Hello and Goodbye: Introductions and Conclusions

hello my name isStudent question: “Does this paper need an introduction?”

My answer: “I think that would be polite. Do you agree?”

Quizzical looks follow. What does politeness have to do with writing an introduction?

Then I explain that an introduction is really just a way of saying hello to our readers, and usually when we say hello we try to be polite.

Many students come to us with formulaic notions of what an introduction should be and do. They think an introduction is a paragraph that begins with a startling statement, dictionary definition, or provocative question, followed by a general overview of the topic, and ends with a thesis statement as the last sentence.

That’s a nice little checklist, and maybe it’s useful for very young writers, but writers with any sophistication at all are ready to move beyond those limits.

If we are helping students think of writing as authentic communication between human minds rather than as the culmination of piling predictable rhetorical bricks upon bricks, an introduction becomes something much more interesting.

Most human interactions begin with some variation of “hello,” right? We say hello when we formally meet someone for the first time. We usually say hello to the people we see every day. Sometimes we say hello to an old friend after being apart for a long while. Within each of these situations, we can bring a variety of attitudes to the interaction. For example, a blind date is different from an inherently adversarial first meeting, as in some kind of legal proceeding. We say hello differently depending on the situation. The same is true of writing introductions.

If we help students think of writing introductions as a way of saying hello, we are asking them to think deeply about important elements of composition, including audience, purpose, and tone.

  • Who is my audience? Is it one person, a specific group, or a more amorphous readership? Do we have any kind of pre-existing relationship with this audience? What kind of approach is most likely to engage this audience, and what kind of approach is more likely to create distance?
  • Why am I writing this piece? Assuming it’s meant to be read by others, the piece has a purpose–persuasion, nostalgia, delivery of information, call to action, etc. What is the best way to say hello to my specific audience that is most likely to achieve my purpose? Do I engage charmingly and then work my way up to the most challenging main points? Do I drop an attention-getting bombshell right away and then attempt to pull together the shrapnel? Do I begin with a straightforward preview of what I’m going to say in the rest of the piece?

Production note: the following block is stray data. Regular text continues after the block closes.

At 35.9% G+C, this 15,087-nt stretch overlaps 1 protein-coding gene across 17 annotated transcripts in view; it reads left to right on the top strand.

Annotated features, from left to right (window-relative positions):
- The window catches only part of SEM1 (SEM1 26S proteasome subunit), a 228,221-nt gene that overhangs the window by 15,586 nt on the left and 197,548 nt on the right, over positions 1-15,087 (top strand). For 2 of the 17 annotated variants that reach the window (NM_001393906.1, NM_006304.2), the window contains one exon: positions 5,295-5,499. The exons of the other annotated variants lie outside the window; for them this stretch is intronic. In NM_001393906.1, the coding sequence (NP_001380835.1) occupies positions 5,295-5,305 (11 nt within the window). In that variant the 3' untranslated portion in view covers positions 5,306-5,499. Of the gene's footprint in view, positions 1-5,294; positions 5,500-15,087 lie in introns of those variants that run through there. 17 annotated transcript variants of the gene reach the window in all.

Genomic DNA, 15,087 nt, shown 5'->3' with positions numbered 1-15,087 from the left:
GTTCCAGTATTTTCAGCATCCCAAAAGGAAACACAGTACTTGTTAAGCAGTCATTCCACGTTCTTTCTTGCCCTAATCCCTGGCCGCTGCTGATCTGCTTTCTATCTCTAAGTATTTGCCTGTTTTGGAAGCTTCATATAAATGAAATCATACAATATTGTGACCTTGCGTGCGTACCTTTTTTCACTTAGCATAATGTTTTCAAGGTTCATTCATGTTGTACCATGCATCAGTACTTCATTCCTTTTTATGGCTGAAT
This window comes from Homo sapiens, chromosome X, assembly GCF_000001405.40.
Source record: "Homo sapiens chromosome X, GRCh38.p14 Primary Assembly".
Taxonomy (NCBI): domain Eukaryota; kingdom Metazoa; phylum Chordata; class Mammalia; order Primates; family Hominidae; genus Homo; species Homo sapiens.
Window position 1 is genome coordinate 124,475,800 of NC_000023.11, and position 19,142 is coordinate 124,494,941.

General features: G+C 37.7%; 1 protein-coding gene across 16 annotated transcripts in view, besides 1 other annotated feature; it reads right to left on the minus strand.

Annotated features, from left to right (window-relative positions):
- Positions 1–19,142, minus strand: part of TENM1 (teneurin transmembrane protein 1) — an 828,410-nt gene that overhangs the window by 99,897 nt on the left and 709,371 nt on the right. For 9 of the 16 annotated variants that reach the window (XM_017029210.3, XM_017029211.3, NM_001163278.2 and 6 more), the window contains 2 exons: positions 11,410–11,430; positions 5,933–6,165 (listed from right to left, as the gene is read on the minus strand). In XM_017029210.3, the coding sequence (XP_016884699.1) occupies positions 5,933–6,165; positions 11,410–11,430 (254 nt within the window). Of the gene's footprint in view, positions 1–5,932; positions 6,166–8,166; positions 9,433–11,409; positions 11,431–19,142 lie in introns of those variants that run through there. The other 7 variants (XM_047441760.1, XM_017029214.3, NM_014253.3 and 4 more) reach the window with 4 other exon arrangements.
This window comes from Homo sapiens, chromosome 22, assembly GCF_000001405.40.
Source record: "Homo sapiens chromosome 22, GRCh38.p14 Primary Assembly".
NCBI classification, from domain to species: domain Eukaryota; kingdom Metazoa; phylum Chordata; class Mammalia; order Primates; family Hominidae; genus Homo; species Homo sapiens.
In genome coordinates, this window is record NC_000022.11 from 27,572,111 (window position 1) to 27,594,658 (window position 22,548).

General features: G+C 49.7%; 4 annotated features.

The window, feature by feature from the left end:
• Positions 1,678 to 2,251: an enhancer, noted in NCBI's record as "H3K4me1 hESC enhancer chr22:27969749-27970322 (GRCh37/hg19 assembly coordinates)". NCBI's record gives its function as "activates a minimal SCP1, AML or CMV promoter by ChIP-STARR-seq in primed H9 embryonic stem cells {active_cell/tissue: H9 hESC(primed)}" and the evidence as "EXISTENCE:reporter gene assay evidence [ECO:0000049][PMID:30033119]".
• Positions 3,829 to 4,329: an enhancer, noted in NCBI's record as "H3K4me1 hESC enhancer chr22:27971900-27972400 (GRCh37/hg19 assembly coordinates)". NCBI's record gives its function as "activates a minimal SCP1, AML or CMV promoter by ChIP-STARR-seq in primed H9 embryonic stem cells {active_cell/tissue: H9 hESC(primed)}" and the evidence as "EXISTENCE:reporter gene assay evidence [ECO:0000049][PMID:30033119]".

• What about tone? What attitude should I adopt at the beginning of this piece in order to elicit a certain type of response from a reader? If I immediately begin ranting, how is a reader likely to respond? If my introduction is stuffy or overly academic, what effect will that have on my audience?

When we discuss tone, students usually are quick to understand that whatever attitude we present in writing or face-to-face is likely to be reflected back to us from our audience.

A great discussion usually emerges when I explain a bit of theory from psychologist Eric Berne’s transactional analysis model. Berne said that we operate from one of three ego states when we interact with each other: Parent, Adult, or Child. These terms have specific meanings in Berne’s model. If we act like a Child (unreasonable, overly emotional), the person we are interacting with will likely respond as a Parent (condescending, authoritarian). If we act like a Parent, the person we are interacting with will likely respond as a Child. However, if we act like an Adult (reasonable, empathetic), the person we are interacting with is also likely to respond as an Adult. In this way we can predict and, to a degree, control how others will respond to our tone.

With this understanding of tone in mind, a writer can decide whether to begin concretely, emotionally, or poetically. Good writers are good decision-makers, and that decision-making ability is really the most valuable skill we can help develop in young writers.

But what about writing conclusions? Well, a conclusion is really just saying goodbye. As with introductions, we say goodbye in a variety of ways depending on the situation and the people involved. Maybe that will be another blog post.

Meanwhile, thank you for reading this. Your comments are always welcome. (Goodbye.)

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2 Responses to Hello and Goodbye: Introductions and Conclusions

  1. michelinam06 says:

    I think this is a fantastic way of explaining introductions to students. I think I will definitely have to try out this approach. I feel as though I might end up with some more interesting (less formulaic) introductions in the future. Thank you for sharing!

    Like

  2. cricketmuse says:

    Nice analogy. I will keep it in mind when I get back to essays next year.

    Like

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